MOORESVILLE, N.C. — Aric Almirola plans to return to action this weekend after missing two months of the NASCAR season with a fractured vertebra.

Richard Petty Motorsports announced Wednesday that Almirola would be back in the No. 43 car this weekend at New Hampshire Motor Speedway.

Almirola suffered an acute compression fracture to his T5 vertebra – just above the middle of his back – during a fiery multi-car wreck May 13 at Kansas Speedway.

The final step of his comeback involved a test Tuesday at Charlotte Motor Speedway.

Almirola said in a statement that “when something gets taken away from you at a moment’s notice like that, it has certainly made me appreciate my passion for racing and my desire to compete at this level.”

Kyle Larson has lost his Cup series lead and his crew chief has been suspended after failing a postrace inspection at Kentucky.

Larson’s team was penalized 35 points, erasing what had been a one-point advantage over Martin Truex Jr. in the driver standings. Larson is still 66 points ahead of third-place Kyle Busch.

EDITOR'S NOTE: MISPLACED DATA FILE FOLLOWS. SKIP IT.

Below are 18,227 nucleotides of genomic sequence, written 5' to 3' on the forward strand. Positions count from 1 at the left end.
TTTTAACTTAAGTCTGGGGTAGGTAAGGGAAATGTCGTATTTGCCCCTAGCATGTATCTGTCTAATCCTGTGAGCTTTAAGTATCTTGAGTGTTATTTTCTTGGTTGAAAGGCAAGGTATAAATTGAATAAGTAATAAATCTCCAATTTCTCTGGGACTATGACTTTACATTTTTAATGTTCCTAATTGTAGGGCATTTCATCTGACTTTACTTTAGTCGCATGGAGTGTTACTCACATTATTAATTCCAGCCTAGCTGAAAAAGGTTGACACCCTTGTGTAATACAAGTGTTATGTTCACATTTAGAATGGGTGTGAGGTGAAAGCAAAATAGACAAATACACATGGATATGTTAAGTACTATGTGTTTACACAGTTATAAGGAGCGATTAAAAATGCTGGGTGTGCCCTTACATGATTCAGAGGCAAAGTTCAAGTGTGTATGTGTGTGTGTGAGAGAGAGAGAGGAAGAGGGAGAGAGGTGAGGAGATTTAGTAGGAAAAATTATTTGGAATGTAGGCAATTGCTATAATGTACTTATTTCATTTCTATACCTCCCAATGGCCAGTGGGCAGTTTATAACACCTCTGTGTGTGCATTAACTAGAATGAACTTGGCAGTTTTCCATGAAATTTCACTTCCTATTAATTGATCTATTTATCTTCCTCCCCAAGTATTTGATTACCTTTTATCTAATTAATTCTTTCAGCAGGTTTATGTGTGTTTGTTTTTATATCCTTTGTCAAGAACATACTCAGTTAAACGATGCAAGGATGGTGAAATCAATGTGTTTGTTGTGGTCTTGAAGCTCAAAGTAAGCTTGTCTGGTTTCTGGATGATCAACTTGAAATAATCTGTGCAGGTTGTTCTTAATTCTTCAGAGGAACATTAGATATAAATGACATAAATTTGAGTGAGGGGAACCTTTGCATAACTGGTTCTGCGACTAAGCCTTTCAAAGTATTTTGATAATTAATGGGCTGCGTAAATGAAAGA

Larson’s No. 42 Chevrolet was penalized for a rear brake cooling assembly that did not meet standards. Crew chief Chad Johnston was suspended three races and fined $75,000. He will miss Cup races starting this weekend at New Hampshire.

NASCAR has also fined Busch’s crew chief Adam Stevens $10,000 for an unsecured lug nut found in postrace inspection.

KENSETH OUT: Joe Gibbs Racing is replacing NASCAR’s oldest full-time driver with one of the youngest as the series undergoes a changing of the guard.

Erik Jones will drive the No. 20 Toyota for Gibbs next season. That has been Matt Kenseth’s seat since 2013, and he has won a lot of races for the organization.

But Kenseth is 45, and Jones is 21. Plus, Jones is on a one-year loaner contract to Gibbs’ sister team Furniture Row Racing, and Gibbs had to put Jones somewhere in 2018.

“This is a really exciting time in my career for me to make the move back to Joe Gibbs Racing full time in the Cup Series,” Jones said.

Kenseth, in a contract year, gets the boot. This is not a surprise in NASCAR, which has seen a quick shift in the last year toward the 20-something phenom at the expense of the middle-aged journeyman.